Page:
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Scottish Independence Referendum A Nailbiter

Scotland within the UK

Scotland shown within the U.K. Image by Wikimedia user UKPhoenix79; licensed under CC BY-SA 3.0.

University of Southampton economist Arkadiusz Wiśniowski and his fellow researchers have been tracking the polls leading up to the Scottish independence referendum in mid-September, and estimate that while the polls generally have shown a ‘no’ vote narrowly leading, their model shows that the pro-independence side still has a good chance of winning:

Our forecast suggests a close result, which might surprise some readers given that support for independence has never been ahead in the polls. However, this reflects the narrowing of the polls in the past few months, and our model picks up this trend – and projects it forward. The distribution of possible outcomes is centered at 49 percent, and the 95 percent predictive interval ranges from 44 percent to 54 percent. This means that we cannot conclude with any certainty about the final outcome. In other words, just two months before the referendum, the estimated odds of Scotland gaining independence against remaining in the UK remain almost even, with a very slight tendency towards the status quo.

Although there are substantial hurdles in the way of Scottish independence, political and otherwise, nonetheless the recent history of Europe suggests that even smaller states can be viable on their own, as the experiences of the various Balkan states that were part of the former Yugoslavia and the again-independent Baltic states that were illegally incorporated into the Soviet Union during World War II suggest.

On the other hand, it’s not really clear how “independent” an independent Scotland would be, given its aspiration to remain part of the European Union and its likely economic dependency on the remainder of the UK; the experience of an independent Ireland, for example, suggests that while nominally independent (particularly before Ireland joined the common currency in the late 1990s) many economic and political events were dictated by British policies and even to this day much of Ireland’s economy is based on its relations with Great Britain and Northern Ireland and many key decisions are made in the shadow of its neighbor. An independent Scotland may well find that many of the most important decisions about issues of economic and political concern are being made not in Edinburgh but in Brussels and London, with only a marginal spot at the table the former and without any influence over the latter.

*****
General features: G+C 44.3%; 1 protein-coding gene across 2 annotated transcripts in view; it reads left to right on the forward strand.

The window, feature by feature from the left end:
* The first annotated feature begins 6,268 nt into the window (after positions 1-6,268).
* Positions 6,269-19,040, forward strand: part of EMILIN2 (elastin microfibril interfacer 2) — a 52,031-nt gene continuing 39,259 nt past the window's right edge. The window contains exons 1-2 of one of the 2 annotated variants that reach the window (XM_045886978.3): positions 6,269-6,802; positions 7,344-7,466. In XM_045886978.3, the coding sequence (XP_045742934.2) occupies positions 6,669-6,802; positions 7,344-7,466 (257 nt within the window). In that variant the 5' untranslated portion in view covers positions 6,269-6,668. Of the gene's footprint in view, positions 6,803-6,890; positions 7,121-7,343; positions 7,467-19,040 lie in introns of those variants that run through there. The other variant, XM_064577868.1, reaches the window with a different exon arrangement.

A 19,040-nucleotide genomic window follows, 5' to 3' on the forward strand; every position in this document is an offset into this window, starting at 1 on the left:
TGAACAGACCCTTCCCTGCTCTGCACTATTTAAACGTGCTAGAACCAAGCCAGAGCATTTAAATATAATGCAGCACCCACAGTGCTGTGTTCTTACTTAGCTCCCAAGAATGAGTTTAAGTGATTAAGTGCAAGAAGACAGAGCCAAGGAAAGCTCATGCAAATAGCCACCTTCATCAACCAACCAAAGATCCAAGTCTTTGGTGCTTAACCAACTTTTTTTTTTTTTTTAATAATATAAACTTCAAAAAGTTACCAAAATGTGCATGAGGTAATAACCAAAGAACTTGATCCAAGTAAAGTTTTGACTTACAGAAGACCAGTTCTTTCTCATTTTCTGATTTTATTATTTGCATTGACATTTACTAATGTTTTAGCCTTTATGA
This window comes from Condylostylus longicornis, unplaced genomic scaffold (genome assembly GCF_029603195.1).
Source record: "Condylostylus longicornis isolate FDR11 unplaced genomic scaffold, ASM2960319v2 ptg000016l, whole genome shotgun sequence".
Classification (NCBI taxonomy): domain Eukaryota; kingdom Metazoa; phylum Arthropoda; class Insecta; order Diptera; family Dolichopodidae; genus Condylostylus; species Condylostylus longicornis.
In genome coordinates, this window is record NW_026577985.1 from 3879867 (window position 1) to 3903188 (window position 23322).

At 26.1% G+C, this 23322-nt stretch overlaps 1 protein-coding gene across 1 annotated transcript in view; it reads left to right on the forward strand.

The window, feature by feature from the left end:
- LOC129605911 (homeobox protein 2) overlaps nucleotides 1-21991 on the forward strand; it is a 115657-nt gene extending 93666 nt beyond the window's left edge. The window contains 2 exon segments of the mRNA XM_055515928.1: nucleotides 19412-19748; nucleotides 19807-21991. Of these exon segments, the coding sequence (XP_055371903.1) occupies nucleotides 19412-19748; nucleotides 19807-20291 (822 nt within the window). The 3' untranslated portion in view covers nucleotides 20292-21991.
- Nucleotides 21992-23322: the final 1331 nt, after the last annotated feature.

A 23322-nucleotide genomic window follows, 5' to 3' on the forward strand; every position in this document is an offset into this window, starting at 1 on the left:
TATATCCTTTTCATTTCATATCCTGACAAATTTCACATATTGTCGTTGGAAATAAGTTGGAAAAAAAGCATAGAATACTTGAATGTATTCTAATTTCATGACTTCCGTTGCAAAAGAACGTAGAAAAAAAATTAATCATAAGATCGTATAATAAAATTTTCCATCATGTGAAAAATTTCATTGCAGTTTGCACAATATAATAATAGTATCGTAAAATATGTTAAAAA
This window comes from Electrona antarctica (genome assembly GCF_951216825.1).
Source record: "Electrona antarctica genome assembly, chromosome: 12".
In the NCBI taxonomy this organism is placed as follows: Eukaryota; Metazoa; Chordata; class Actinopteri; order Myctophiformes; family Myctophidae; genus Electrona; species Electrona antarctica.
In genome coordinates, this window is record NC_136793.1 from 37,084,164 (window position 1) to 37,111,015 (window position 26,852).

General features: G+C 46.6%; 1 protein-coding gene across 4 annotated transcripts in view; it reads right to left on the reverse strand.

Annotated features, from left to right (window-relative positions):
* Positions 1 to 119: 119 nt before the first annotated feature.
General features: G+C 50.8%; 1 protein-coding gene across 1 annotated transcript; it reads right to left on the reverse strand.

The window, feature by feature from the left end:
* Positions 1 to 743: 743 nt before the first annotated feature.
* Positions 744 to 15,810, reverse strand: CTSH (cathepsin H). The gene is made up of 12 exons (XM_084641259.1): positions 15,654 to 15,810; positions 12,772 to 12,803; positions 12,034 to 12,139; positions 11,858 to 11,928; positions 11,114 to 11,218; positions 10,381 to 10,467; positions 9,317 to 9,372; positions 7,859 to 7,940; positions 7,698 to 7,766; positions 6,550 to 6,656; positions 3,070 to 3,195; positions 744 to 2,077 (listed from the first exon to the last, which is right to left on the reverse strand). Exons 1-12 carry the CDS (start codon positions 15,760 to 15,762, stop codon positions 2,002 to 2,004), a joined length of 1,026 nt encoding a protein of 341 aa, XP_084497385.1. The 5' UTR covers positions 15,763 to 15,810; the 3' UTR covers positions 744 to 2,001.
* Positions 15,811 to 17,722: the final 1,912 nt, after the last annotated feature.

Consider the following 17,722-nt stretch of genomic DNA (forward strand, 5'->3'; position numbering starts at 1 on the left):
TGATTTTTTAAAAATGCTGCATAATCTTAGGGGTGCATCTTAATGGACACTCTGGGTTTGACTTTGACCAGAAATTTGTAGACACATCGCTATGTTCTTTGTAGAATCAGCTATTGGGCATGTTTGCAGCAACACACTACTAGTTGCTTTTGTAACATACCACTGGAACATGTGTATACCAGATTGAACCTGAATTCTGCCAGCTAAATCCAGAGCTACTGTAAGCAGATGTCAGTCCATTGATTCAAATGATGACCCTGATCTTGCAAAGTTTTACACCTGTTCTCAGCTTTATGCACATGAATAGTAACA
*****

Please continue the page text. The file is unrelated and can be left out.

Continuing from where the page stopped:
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About Chris Lawrence
Chris teaches political science at Middle Georgia State College in Macon, Georgia. He has a Ph.D. in political science (with concentrations in American politics and political methodology) from the University of Mississippi.

Comments

  1. PD Shaw says:

    Scottish MPs by party:

    Labour: 41
    Liberal Democrat: 11
    Scottish National: 6
    Conservative: 1

    Unless Labour is able to recapture the Blair-era landslides, Scotland can be a decider in British elections . . . or could have been.

    Like or Dislike: Thumb up 3 Thumb down 0

  2. Steve Hynd says:

    Chris is woefully under-informed about the strength of an independent Scottish economy. The Adam Smith Center says the Scottish economy could enjoy record growth if Scotland became independent, leaving the average Scot many thousands of pounds better off each year.

    Some basic facts and figures here. http://www.businessforscotland.co.uk/10-key-economic-facts-that-prove-scotland-will-be-a-wealthy-independent-nation/

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  3. DrDaveT says:

    Baltic states that were illegally incorporated

    What do you consider a ‘legal’ means of acquiring territory? Conquest is a time-honored mechanism. I don’t see anyone referring to Sicily as an “illegally incorporated” part of Italy…

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  4. @DrDaveT: It is generally recognized that the “referenda” organized by the Soviets when they invaded the Baltic states and displaced the Germans were rigged, and the U.S. and other countries never recognized their annexation.